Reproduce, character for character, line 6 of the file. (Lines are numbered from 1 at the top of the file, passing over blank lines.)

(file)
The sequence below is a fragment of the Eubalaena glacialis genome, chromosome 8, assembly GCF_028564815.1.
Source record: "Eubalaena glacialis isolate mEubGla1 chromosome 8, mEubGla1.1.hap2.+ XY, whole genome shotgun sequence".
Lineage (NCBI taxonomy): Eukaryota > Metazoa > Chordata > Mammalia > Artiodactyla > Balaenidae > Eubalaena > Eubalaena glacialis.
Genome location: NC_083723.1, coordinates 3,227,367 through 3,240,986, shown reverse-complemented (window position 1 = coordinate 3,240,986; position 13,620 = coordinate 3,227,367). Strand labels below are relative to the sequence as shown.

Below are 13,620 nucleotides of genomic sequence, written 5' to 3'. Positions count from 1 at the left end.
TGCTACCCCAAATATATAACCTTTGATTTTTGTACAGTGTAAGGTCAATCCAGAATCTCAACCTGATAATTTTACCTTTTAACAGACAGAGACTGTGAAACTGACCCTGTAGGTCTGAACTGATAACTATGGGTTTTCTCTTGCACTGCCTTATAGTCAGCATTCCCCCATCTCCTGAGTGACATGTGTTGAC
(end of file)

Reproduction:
TGCTACCCCAAATATATAACCTTTGATTTTTGTACAGTGTAAGGTCAATCCAGAATCTCAACCTGATAATTTTACCTTTTAACAGACAGAGACTGTGAAACTGACCCTGTAGGTCTGAACTGATAACTATGGGTTTTCTCTTGCACTGCCTTATAGTCAGCATTCCCCCATCTCCTGAGTGACATGTGTTGAC